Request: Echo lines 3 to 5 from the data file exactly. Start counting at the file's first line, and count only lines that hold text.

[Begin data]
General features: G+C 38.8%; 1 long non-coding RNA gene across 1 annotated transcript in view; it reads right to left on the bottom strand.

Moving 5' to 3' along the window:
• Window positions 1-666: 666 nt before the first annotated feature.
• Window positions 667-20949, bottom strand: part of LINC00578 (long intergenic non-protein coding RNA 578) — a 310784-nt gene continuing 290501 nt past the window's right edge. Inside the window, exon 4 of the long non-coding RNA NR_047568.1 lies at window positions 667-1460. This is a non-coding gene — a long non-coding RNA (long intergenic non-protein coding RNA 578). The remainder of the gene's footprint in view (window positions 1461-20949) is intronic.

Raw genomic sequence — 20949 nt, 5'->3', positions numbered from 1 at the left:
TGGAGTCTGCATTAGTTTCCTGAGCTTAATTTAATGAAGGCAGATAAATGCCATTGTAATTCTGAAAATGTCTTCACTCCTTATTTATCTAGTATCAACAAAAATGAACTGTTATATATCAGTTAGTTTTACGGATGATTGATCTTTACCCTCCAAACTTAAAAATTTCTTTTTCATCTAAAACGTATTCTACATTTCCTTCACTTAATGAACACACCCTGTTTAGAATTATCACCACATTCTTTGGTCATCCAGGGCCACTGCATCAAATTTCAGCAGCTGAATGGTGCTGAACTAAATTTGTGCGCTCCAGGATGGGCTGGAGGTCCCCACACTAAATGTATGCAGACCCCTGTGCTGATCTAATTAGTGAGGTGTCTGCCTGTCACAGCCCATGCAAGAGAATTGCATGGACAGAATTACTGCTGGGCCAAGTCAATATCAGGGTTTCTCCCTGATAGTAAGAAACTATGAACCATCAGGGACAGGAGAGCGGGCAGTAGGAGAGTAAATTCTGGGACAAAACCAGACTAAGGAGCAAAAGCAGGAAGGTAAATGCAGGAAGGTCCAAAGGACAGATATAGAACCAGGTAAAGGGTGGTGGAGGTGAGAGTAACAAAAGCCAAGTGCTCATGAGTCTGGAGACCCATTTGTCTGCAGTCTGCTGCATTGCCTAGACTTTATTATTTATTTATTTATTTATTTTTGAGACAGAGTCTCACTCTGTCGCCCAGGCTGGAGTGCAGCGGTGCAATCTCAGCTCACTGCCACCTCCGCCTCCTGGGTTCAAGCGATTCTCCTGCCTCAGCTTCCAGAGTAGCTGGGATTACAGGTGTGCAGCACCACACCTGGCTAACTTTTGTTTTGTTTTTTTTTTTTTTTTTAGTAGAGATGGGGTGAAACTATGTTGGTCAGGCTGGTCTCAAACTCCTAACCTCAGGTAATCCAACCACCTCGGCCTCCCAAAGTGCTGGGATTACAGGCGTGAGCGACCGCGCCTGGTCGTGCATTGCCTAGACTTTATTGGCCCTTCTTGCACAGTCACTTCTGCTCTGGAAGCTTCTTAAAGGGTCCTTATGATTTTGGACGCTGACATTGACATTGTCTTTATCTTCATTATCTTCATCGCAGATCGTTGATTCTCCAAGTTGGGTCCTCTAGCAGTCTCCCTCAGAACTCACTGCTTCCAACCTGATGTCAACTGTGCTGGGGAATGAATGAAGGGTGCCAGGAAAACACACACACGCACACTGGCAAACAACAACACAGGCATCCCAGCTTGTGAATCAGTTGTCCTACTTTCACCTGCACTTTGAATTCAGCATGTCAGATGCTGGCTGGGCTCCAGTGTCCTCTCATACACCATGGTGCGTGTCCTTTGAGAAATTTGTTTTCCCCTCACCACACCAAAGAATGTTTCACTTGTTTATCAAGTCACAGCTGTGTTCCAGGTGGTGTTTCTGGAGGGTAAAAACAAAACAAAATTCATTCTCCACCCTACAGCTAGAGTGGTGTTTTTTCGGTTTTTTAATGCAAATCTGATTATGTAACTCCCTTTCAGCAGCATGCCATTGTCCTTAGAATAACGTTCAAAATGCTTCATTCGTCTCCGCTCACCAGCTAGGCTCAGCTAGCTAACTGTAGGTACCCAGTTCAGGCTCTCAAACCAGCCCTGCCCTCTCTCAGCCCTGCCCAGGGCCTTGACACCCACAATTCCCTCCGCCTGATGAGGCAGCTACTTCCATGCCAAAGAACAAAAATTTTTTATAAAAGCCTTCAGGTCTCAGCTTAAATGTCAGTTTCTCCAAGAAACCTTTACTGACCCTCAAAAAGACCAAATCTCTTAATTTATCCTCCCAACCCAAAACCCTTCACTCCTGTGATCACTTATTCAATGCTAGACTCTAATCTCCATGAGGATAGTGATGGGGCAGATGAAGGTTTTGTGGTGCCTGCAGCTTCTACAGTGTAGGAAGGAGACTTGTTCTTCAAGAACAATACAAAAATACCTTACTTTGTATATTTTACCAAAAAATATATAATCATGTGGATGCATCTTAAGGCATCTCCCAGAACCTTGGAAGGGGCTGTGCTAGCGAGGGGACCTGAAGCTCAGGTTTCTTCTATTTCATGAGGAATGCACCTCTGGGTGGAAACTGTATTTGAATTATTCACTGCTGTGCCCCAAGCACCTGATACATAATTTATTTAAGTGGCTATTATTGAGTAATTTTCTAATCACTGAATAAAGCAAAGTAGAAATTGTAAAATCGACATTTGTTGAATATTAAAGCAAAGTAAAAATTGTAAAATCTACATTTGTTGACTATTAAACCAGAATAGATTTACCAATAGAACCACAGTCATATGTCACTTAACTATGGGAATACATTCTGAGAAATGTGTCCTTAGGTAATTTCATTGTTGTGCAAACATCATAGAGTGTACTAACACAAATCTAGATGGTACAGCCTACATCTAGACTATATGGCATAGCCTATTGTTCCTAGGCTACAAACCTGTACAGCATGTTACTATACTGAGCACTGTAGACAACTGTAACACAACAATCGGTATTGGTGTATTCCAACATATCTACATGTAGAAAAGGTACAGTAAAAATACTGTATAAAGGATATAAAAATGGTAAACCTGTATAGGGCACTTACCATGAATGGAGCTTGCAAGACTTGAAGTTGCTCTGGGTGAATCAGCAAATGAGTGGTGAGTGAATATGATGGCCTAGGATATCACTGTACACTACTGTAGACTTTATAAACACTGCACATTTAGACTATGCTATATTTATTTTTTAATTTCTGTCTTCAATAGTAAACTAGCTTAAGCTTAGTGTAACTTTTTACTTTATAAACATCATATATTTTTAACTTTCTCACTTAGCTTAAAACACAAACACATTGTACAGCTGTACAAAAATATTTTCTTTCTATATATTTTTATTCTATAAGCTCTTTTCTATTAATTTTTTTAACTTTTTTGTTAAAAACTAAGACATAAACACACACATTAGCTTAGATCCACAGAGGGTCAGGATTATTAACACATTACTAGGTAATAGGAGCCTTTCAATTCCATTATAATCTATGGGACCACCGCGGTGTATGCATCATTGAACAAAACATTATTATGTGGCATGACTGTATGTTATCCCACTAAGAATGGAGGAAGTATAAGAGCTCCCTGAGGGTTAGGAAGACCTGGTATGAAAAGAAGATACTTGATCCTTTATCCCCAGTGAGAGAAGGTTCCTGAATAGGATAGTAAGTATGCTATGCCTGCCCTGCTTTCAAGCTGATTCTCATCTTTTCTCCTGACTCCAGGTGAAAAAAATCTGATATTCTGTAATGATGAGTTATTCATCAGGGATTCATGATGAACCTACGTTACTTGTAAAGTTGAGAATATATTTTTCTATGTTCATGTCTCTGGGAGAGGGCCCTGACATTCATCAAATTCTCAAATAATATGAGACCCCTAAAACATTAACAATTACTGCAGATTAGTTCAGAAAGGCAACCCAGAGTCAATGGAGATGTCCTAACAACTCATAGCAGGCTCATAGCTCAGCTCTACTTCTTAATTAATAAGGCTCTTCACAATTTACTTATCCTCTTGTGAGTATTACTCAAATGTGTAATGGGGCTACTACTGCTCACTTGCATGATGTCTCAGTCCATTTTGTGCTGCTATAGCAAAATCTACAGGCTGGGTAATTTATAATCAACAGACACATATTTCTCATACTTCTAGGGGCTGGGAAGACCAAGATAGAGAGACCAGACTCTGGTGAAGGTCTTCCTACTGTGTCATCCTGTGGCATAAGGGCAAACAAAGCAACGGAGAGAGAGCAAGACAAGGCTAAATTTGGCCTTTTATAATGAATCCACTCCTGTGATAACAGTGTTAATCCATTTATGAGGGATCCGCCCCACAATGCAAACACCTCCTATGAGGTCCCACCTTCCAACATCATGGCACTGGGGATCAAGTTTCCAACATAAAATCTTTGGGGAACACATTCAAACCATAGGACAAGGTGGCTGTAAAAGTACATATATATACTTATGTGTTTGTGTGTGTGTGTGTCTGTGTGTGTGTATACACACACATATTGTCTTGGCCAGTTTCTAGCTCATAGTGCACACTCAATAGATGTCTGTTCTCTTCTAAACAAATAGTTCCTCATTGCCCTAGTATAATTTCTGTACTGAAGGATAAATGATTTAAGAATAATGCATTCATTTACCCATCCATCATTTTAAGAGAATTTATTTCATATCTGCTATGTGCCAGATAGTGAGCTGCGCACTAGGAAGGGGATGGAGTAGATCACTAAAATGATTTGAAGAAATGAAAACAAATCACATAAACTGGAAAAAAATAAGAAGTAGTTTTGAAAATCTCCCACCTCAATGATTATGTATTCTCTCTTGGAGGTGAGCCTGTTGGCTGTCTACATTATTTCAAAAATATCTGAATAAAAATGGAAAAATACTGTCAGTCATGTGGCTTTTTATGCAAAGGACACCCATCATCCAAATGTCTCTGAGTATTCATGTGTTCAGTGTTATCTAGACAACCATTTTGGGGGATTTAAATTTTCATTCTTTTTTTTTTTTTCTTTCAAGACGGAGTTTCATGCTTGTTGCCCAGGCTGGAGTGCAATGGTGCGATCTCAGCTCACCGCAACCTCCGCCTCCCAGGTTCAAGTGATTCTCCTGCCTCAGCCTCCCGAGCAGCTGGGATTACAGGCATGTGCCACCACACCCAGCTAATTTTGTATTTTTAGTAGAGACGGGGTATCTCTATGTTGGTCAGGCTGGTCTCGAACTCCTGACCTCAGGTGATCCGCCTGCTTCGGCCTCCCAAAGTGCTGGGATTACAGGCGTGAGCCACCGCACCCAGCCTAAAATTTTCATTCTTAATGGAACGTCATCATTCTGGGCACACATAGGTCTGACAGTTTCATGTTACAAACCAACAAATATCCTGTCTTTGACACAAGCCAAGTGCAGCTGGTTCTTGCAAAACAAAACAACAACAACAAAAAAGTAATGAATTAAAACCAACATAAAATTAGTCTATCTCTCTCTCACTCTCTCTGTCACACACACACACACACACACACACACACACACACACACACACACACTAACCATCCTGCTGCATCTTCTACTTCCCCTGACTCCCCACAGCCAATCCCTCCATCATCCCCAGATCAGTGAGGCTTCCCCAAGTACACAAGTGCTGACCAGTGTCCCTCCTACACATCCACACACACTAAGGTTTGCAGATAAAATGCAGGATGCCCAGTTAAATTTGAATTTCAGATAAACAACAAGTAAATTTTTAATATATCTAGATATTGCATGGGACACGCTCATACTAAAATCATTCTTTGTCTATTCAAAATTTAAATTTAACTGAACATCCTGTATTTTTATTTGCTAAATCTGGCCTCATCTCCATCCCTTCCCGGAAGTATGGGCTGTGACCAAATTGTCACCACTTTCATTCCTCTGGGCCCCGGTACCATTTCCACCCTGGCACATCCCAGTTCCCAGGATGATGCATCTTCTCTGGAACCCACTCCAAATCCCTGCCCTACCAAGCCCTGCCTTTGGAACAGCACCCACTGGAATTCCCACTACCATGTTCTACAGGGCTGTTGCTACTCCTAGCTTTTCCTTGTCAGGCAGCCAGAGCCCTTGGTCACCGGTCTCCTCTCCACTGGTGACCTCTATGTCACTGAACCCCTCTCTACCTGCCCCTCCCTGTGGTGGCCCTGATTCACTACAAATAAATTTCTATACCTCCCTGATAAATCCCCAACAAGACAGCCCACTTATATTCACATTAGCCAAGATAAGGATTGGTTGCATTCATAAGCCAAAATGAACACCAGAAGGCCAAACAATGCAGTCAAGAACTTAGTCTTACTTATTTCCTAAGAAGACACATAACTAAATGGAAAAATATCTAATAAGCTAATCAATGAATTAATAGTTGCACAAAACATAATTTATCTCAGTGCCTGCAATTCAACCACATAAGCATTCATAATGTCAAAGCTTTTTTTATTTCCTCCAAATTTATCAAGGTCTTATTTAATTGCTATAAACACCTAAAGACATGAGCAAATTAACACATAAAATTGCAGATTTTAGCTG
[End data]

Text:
• Window positions 1-666: 666 nt before the first annotated feature.
• Window positions 667-20949, bottom strand: part of LINC00578 (long intergenic non-protein coding RNA 578) — a 310784-nt gene continuing 290501 nt past the window's right edge. Inside the window, exon 4 of the long non-coding RNA NR_047568.1 lies at window positions 667-1460. This is a non-coding gene — a long non-coding RNA (long intergenic non-protein coding RNA 578). The remainder of the gene's footprint in view (window positions 1461-20949) is intronic.

Raw genomic sequence — 20949 nt, 5'->3', positions numbered from 1 at the left: